I swim twice a week, generally. I ride my bike over to the pool. I wear plastic goggles, but I’ve had the same pair for years. I made a new strap out of a bit of bicycle inner tube. But is the chlorine in pools bad for the environment? Are pools a waste of water?
I also go to the gym twice a week. There I use a stair climbing machine. I have to light on my feet and agile, like Fred Astair. Ha ha. OK. I shudder to think how much energy it takes to run the machine, to move those big heavy steps in an inclined oval. I could stop going to the gym, and run and swim more, but the stairs don’t jar my knees as much as running. But at least while I’m there, I drink out of my Klean Kanteen. I used to use plastic bottles – reuse them, in fact. Ugh. I suppose I could stop going to the gym, but Beth got us a great deal on membership a few years ago, and I feel I have to make use of it. Recover my sunk costs. The way we’re doing in Iraq. Ugh.
Once a week, generally Sundays, I ride my wind trainer, which is a bicycle set up on frame with a flywheel that creates resistance and allows me to exercise without going anywhere. I’ve had this for twenty years now, and generally used it only when nasty weather prevented me from going out on the road. But then I crashed my road bike two years ago, and broke my collarbone, and though I had healed within a few months, I just have not felt like taking the risk again. But I still pretend that I’m going to ride again, and so I need to keep in practice. On the trainer, I’m not using electricity, unlike on the stair climber, except to run the fan that I need to keep me cool (since there’s no actual wind to do that, since I’m not going anywhere.) But what I really should do is figure out a way to hook up the bike to a generator, and make electricity, instead of just friction dissipated as heat. There must be something online somewhere about how to do this. Or I’ll ask my friend the engineer for PG&E.
But back to running: the Bay to Breakers, a seven-and-a-half mile run across San Francisco, is in two weeks. Last year, my first time running it seriously, I did much better than I expected; this year, I have a goal, but I’m not sure I’ll reach it. But what I am sure of about the B2B is that there will be huge numbers of plastic bottles of water given out during and after the race, most of which will end up lying on the ground or tossed in the trash. True, people — heroes of mine, actually, more power to them — will go along, gathering up the bottles for the deposits. But I really think that in a city whose mayor banned bottled water from government offices, and has taken other measures to switch back to the excellent local tap water, it’s terrible that a race which is such a public event (the mayor and about a hundred thousand others will run it) is going to generate such a Calvary of waste. We should bother Mayor Newsom to pressure the B2B organizers and sponsors, or pressure the sponsors to bother the organizers, or something. It’s probably too late for this year, but there’s always next year.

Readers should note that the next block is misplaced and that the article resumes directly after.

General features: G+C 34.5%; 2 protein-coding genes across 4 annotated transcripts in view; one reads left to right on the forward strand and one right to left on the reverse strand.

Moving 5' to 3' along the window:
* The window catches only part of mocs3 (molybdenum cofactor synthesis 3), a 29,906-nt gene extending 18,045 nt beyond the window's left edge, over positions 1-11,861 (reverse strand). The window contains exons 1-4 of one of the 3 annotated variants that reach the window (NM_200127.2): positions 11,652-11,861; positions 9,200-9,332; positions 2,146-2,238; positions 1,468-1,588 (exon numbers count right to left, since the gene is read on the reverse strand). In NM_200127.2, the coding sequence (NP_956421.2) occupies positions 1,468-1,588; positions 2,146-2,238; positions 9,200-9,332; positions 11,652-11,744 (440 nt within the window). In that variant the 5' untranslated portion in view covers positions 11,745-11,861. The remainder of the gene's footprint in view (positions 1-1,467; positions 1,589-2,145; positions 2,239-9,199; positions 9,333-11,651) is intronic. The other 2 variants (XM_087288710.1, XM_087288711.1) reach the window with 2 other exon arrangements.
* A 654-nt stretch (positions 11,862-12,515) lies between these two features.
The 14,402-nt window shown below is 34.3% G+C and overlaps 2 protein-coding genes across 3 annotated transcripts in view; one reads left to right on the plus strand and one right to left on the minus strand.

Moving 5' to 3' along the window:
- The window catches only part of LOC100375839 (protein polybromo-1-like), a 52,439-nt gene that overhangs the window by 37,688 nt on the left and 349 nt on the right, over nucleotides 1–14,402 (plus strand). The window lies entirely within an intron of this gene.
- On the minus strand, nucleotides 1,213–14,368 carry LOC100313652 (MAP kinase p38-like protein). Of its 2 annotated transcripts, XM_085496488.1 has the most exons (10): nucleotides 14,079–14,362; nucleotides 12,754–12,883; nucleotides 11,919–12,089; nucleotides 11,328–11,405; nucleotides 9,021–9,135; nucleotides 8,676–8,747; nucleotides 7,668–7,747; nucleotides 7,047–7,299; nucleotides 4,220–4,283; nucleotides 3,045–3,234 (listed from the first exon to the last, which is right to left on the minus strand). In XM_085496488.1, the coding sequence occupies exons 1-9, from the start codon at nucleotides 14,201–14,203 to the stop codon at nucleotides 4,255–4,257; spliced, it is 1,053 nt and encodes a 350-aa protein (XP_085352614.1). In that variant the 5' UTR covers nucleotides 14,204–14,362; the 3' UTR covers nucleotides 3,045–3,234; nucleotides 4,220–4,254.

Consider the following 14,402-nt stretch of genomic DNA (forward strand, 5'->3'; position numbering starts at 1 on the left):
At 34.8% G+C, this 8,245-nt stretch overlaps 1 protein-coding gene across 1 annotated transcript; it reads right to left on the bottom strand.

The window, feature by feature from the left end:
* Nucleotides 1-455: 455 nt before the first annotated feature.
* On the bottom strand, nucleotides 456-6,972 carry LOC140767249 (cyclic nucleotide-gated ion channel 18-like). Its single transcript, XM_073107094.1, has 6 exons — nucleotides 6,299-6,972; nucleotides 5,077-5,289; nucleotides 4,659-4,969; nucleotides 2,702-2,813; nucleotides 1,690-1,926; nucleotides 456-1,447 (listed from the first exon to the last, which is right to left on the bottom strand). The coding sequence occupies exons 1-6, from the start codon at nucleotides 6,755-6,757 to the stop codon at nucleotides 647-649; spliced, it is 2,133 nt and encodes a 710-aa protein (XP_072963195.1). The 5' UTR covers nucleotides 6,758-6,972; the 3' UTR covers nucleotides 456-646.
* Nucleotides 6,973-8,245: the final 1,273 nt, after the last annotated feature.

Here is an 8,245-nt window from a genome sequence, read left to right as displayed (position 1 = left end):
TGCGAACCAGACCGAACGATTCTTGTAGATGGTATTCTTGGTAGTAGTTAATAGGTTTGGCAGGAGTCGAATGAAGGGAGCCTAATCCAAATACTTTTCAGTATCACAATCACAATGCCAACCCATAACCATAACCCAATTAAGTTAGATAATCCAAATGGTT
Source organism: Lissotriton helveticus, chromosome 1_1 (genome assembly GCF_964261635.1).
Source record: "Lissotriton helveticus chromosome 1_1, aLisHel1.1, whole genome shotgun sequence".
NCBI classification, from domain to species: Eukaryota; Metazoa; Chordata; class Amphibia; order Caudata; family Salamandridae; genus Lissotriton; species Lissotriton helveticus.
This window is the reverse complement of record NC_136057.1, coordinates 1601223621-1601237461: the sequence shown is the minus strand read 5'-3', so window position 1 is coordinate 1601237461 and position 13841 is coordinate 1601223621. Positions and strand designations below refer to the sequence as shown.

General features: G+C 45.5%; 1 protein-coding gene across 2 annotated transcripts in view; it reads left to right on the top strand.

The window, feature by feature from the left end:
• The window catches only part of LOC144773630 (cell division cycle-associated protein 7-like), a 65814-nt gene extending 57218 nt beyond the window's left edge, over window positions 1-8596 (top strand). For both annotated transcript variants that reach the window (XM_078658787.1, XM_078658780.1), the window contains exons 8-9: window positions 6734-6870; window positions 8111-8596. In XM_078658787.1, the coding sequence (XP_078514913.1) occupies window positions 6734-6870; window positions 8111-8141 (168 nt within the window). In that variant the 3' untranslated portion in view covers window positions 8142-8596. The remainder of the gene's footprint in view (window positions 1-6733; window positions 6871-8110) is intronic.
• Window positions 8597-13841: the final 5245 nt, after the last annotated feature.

Which brings me to the subject of collecting bottles. I generally pick up bottles and cans off the street. Yeah, like a homeless person. I wash my hands when I get home. See, there’s a recycling center not far away, and it’s free money. Well, considering how long it takes to carry them over, etc., it’s not such a good deal. The question is, if I left them on the street, would they 9 — come on, Soots, I’m almost done — be picked up by someone who needs the money more than I? Or should I pick them up, but then leave them out on the street in my recycling bin, where a collector will take them at night, as my contribution to help the homeless?
OK, on that note, I’m going to make some lunch and give my attention to the kittens so they don’t rip me to shreds with their claws. Let’s all send positive vibes out to Beth as she meditates, hoping her retreat doesn’t turn into a rout. I always worry about that term — it makes me think of Napoleon from Moscow. As opposed to Napoleon from Preston, Idaho. (Huh?) To all of you, as always, it’s been an honor and a pleasure, and until next time, I remain,